is better kept at the collar due to the drape and how it reacts to movement.
Are structured English suits more in danger of getting the collar away from the neck
when moving due to the nature of their internal structure? What about Neapolitans?
Best
Alex N.

Karol

Dear Simon, big thanks for the great post. I’ve got a question, however. Would you recommend any style other than 5 for an odd jacket that is worn mostly with chinos, jeans or cords? I’m fairly muscular, but with 182cm/140lbs I could use some extra width and bulk. The problem is, right now I’m getting into a work environment where formal suit would stick out like a sore thumb, and in a wrong way. Is there any way to get some of the benefits without throwing the casualness right out of the window?

Michael R.

Dear Simon,
I am looking for some guidance for a tailor. I am looking for an understated British suit which will
allow me to conduct my affairs without too much fuss. I am usually quite formal in both dress and manners, but don’t take hold myself aloof. I hate if people notice what I wear as it detracts from what I am saying. The tailors I have considered commissioning from on the row are Welsh and Jeffries, Richard Anderson (two button, straight flaps), Dege and Skinner and Benson and Clegg. Would you be able to give a suggestion who will suit me well? I am not a particular fan of the drape cut as it makes me feel big (read fat) and don’t like a strong rope similar to G&H. A style icon I really like is Nigel Hawthorne from “Yes, Minister” as Sir Humphrey Appleby.
Looking forward to your suggestion.
Michael

Michael R.

Dear Simon,
Thank you for your comment. The choice is hard even though it’s a pleasant kind of choice to make. I will go down to the shops and have a word with Nicholas and Richard and see how it goes. The social media pages are not good of either house as they mostly post their “interesting” commissions, which have nothing in common with what most men would commission for business. It’s a shame that more tailors don’t post a dark navy two button straight flap pocket two piece suit.
Thank you
Michael

DKP

@Simon – Following on from Michael R.’s comment – perhaps this already happens or is happening but I’m surprised more houses don’t reach out for guidance and consultation around how best to present themselves online. You can clearly evidence what works or doesn’t in this space and seems they mostly all miss the boat in this regard. Can’t expect them to know these things out of the box so surely seek out someone who does.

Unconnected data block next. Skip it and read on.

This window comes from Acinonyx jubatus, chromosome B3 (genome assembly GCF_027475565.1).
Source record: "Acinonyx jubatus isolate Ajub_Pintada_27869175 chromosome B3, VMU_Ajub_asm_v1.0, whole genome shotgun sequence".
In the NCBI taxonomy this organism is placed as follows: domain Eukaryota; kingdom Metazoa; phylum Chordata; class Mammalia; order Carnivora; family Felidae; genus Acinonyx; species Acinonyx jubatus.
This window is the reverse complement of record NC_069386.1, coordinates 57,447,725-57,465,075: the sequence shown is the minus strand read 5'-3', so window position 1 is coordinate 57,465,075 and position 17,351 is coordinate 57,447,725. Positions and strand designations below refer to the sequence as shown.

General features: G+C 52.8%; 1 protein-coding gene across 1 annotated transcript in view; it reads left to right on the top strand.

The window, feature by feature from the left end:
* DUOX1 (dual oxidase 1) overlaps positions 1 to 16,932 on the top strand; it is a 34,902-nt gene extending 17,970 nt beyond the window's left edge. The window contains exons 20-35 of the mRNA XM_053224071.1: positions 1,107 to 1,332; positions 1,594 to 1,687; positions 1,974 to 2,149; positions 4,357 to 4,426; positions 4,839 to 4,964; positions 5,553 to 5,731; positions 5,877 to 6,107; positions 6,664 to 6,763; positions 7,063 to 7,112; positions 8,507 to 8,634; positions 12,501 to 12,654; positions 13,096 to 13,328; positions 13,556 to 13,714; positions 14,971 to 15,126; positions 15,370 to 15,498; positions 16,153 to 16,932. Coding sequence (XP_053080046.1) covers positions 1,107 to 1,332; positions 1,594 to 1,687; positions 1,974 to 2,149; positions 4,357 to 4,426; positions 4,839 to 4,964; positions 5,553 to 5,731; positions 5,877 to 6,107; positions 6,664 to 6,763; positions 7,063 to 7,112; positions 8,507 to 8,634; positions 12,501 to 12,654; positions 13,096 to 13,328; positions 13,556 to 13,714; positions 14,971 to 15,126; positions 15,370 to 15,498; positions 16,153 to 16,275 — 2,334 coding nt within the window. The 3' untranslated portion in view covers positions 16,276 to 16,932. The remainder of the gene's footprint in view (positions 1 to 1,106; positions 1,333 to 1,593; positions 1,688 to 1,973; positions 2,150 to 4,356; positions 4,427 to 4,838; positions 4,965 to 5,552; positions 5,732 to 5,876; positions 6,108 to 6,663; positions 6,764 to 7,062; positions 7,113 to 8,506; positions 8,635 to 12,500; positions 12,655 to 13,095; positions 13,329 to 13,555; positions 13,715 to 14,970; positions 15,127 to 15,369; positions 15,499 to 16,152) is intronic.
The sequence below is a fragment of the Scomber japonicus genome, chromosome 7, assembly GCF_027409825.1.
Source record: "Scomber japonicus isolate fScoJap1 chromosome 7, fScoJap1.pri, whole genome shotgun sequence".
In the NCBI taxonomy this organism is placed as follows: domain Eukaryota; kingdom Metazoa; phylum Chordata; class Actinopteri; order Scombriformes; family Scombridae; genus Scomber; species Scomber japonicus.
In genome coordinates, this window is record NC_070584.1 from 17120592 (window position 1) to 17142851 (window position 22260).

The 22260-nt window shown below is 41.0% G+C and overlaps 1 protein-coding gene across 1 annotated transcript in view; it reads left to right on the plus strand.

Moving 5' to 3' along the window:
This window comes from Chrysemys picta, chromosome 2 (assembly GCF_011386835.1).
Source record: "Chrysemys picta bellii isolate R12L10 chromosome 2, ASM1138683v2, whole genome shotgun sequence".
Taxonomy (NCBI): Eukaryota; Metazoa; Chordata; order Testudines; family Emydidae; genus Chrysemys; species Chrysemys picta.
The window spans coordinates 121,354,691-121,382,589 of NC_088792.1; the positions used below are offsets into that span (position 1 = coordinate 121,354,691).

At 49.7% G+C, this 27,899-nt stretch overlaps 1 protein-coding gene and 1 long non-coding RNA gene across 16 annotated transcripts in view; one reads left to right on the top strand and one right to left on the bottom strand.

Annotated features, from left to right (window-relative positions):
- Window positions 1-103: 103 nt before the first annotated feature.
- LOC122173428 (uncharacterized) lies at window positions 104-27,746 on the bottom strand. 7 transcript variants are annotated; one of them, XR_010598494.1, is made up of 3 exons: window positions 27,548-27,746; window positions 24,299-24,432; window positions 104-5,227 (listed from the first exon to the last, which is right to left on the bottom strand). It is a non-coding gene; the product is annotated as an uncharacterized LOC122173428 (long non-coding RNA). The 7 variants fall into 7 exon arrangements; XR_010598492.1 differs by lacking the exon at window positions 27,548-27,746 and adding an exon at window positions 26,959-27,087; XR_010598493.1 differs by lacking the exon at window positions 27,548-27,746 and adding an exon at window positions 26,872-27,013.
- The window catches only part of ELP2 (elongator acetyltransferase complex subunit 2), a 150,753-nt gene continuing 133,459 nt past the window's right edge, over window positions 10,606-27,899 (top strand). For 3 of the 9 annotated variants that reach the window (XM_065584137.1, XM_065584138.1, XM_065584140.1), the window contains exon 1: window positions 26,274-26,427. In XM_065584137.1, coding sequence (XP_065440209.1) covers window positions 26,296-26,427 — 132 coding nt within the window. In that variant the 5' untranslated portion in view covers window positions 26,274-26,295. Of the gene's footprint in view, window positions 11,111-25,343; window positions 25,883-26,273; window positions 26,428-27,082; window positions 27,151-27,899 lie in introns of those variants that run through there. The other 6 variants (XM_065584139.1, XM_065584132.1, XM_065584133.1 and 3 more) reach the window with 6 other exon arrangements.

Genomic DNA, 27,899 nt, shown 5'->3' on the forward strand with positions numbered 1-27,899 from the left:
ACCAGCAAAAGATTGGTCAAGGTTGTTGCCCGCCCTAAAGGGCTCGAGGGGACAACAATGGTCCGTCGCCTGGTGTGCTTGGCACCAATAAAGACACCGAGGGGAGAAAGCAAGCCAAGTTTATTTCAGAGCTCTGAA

Anonymous

Does a full chest mean it is cut with drape?

Anonymous

Does a lean chest mean the same as a clean chest?

Can a chest be cut with drape and lean?

Alex N.

Dear Simon,
I would like to raise a marketing point of structured houses which doesn’t convince me at all. I have heard it repeated over and over again that it’s the structure that gives longevity to a jacket. I can’t fall for that as I see no reason for structured suits to last more than drape ones or Neapolitan ones. What is your view on this?
Alex N.

Anonymous

Hi Simon,

I’m searching a bespoke tailor and I have a question regarding the chest canvas and how heavy it feels when wearing the suit jacket. I’m used to wear typical rtw suits like Caruso and I would like to know if the chest canvas of Vergallo (and other North Italians) is similar to that used in high-end rtw suits like Caruso (or Zegna or Brioni)?

Tom

Hi Simon, brilliant article; you’re a terrific writer. I’m a short (5’5”) lawyer with very broad, slopeless shoulders and a somewhat muscular build. I’m thinking about delving into bespoke and was wondering if one of the style categories might work particularly well for me?

I’m not sure if the Neapolitan style might be insufficiently formal for court and dealing with clients, but I also wouldn’t want my shoulders to appear overly bulky with some of the English house styles that use lots of shoulder padding.

Thanks!